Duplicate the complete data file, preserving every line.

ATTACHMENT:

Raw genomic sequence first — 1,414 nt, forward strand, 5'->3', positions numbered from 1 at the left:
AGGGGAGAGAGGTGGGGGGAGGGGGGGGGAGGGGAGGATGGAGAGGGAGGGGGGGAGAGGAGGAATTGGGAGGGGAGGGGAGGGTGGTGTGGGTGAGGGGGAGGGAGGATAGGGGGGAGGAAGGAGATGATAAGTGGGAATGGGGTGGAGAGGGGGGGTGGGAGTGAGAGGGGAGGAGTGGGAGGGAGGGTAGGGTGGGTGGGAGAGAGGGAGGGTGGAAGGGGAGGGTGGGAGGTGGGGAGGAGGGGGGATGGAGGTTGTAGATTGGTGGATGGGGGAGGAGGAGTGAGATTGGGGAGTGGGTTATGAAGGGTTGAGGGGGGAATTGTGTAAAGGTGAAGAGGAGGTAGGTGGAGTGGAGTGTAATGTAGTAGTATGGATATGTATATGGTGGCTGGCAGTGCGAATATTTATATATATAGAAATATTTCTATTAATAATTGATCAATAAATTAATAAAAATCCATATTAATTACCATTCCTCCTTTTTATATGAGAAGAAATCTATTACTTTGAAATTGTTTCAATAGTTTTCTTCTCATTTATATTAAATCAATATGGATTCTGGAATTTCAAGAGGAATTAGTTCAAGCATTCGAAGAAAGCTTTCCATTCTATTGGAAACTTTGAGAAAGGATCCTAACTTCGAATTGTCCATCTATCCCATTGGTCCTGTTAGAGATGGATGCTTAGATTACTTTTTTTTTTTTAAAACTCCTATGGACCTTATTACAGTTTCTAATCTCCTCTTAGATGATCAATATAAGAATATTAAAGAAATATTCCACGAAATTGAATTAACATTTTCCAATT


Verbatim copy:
Raw genomic sequence first — 1,414 nt, forward strand, 5'->3', positions numbered from 1 at the left:
AGGGGAGAGAGGTGGGGGGAGGGGGGGGGAGGGGAGGATGGAGAGGGAGGGGGGGAGAGGAGGAATTGGGAGGGGAGGGGAGGGTGGTGTGGGTGAGGGGGAGGGAGGATAGGGGGGAGGAAGGAGATGATAAGTGGGAATGGGGTGGAGAGGGGGGGTGGGAGTGAGAGGGGAGGAGTGGGAGGGAGGGTAGGGTGGGTGGGAGAGAGGGAGGGTGGAAGGGGAGGGTGGGAGGTGGGGAGGAGGGGGGATGGAGGTTGTAGATTGGTGGATGGGGGAGGAGGAGTGAGATTGGGGAGTGGGTTATGAAGGGTTGAGGGGGGAATTGTGTAAAGGTGAAGAGGAGGTAGGTGGAGTGGAGTGTAATGTAGTAGTATGGATATGTATATGGTGGCTGGCAGTGCGAATATTTATATATATAGAAATATTTCTATTAATAATTGATCAATAAATTAATAAAAATCCATATTAATTACCATTCCTCCTTTTTATATGAGAAGAAATCTATTACTTTGAAATTGTTTCAATAGTTTTCTTCTCATTTATATTAAATCAATATGGATTCTGGAATTTCAAGAGGAATTAGTTCAAGCATTCGAAGAAAGCTTTCCATTCTATTGGAAACTTTGAGAAAGGATCCTAACTTCGAATTGTCCATCTATCCCATTGGTCCTGTTAGAGATGGATGCTTAGATTACTTTTTTTTTTTTAAAACTCCTATGGACCTTATTACAGTTTCTAATCTCCTCTTAGATGATCAATATAAGAATATTAAAGAAATATTCCACGAAATTGAATTAACATTTTCCAATT